When you’re going on a holiday to a country that doesn’t use your physical coins and notes, the first thing you need to do is get some currency exchanged so you can do anything. Even if you pre-book a hotel and bring your bank cards, sooner or later you’re going to find something that will only take physical money – and carrying around a lot of unusable coins is not a good idea.  That is why we have teamed up with Compare and Choose to round up five tips you need to remember when changing your travel money:

5- Find out where you’ll lose the least money

Exchanging money is rarely ever free, and for a good reason – a bank in America that’s exchanged away all it’s dollars for euros is going to have a hard time letting customers withdraw their money. However, not everywhere uses the same rate – banks take about half as much as airports do, whereas some more local businesses may take less. This doesn’t take into account extra fees or the current exchange rate, so keep an eye out.


4- Consider using prepaid cards

Some prepaid card services allow you to preload them with foreign currency, technically skipping the regular exchange fees. As long as you’re aware of any extra fees the provider may or may not be placing on you, these cards can be a perfect alternative to physical money, since they not only prevent you from overspending, but they also ensure that nobody has access to your actual bank account if they’re stolen or lost.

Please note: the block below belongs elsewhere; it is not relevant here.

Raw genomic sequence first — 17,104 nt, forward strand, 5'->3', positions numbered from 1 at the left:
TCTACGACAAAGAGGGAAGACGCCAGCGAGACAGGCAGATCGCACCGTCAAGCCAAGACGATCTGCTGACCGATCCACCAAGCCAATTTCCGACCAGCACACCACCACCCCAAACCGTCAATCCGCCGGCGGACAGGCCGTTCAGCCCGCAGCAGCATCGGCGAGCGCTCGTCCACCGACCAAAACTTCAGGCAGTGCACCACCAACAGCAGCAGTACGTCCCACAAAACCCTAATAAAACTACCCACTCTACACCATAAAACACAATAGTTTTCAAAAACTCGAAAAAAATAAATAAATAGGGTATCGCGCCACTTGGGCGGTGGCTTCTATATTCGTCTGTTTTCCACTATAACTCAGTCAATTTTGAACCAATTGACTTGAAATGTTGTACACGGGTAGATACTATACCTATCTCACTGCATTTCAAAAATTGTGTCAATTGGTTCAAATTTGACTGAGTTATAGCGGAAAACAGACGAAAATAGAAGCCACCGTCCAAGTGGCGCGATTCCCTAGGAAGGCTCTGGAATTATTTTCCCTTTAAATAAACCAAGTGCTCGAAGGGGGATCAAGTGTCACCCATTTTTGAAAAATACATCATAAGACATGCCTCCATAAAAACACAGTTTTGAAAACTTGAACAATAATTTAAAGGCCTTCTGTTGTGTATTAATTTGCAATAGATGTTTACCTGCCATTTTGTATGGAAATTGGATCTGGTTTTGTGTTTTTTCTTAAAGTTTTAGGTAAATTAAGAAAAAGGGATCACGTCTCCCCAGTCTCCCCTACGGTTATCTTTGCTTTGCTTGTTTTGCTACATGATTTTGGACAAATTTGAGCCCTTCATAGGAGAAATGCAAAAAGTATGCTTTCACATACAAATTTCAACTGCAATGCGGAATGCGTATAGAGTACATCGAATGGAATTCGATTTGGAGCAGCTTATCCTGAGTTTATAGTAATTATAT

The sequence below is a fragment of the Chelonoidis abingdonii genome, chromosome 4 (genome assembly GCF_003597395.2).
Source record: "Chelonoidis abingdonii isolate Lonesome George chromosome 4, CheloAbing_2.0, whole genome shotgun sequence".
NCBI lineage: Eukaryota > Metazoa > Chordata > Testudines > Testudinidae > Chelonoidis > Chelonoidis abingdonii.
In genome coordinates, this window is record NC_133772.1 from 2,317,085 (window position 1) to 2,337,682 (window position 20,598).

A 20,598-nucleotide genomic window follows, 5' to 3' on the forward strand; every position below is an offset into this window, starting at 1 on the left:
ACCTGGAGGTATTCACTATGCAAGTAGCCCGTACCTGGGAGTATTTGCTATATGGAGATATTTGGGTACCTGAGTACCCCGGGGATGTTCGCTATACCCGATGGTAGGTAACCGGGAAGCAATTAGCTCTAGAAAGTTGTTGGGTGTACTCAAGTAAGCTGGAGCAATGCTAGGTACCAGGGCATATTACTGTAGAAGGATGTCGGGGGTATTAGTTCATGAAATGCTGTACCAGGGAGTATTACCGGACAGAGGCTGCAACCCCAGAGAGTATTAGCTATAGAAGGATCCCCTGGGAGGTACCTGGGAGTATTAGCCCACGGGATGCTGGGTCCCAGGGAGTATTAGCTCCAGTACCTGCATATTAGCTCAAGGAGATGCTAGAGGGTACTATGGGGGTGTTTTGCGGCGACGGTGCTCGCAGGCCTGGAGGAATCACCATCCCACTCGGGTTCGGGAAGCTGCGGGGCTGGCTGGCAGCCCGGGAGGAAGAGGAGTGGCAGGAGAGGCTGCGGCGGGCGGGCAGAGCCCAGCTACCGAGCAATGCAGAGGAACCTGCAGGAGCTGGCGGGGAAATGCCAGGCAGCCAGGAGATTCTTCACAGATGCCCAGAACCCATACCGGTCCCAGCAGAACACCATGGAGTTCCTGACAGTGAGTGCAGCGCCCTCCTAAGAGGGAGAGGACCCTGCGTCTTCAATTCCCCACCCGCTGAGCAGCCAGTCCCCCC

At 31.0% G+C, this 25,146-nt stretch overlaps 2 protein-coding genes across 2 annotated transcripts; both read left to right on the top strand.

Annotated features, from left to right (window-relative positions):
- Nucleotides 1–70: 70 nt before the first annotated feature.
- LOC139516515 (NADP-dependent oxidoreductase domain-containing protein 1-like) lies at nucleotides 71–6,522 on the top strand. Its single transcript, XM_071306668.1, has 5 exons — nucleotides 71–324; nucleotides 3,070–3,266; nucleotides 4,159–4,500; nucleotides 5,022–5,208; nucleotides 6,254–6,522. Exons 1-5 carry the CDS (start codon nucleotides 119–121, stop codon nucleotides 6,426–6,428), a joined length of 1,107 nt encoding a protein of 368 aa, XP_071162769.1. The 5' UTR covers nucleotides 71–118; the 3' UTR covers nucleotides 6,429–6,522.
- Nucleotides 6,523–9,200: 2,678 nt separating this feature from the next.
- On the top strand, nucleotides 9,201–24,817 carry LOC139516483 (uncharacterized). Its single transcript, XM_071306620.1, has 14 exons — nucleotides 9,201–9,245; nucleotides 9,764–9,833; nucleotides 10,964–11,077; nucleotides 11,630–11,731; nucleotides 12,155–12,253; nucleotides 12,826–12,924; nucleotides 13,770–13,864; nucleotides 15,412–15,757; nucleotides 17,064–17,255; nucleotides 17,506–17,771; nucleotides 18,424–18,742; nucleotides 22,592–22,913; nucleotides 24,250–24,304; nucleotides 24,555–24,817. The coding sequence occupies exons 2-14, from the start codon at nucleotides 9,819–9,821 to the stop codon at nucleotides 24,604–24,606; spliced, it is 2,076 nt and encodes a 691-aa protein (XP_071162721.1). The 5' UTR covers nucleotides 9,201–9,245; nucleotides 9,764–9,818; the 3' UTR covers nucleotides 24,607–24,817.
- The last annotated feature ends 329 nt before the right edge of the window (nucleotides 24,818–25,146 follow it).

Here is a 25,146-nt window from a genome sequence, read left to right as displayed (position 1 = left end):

3- Watch the exchange rate

Although it may seem obvious, keeping an eye on the exchange rate both before and after your trip is vital. If you see the rate swing heavily in your favour at any point before you leave for the trip, consider getting the money converted in advance. Sure, you won’t have access to that money, but if you’re converting a large amount then it can lead to an extra £50-100 worth of spending money, or maybe even more.

If you have any money left over after your holiday, do the same if you want to convert it back. The better both exchange rates, the more you’ll have after both conversions, and the happier you’ll be!

2- Convert a logical amount

If the service you’re using to convert your cast has additional flat fees, compensate for them. Maybe convert a little more than you thought you’d need just to make sure you don’t end up with a slightly lower amount of money than you needed. On the other hand, if a service charges you based on a percentage, take out the minimum you’ll need to ensure that you don’t lose, say, 8% of that £250 you didn’t need to have on you.

1- All of the above

You can never be too careful with money, no matter what you’re doing: an overseas money transfer, a prepaid card… none of these are perfect solutions, because there is no such thing as a ‘perfect’ solution when exchanging currency.

 The easiest solution is to just look at them all and decide what will work best for you. Do research. Look at fees and exchange rates. At the end of the day, you need to choose the method that you’re most comfortable with and the one that best fits with the length, purpose and location of your holiday.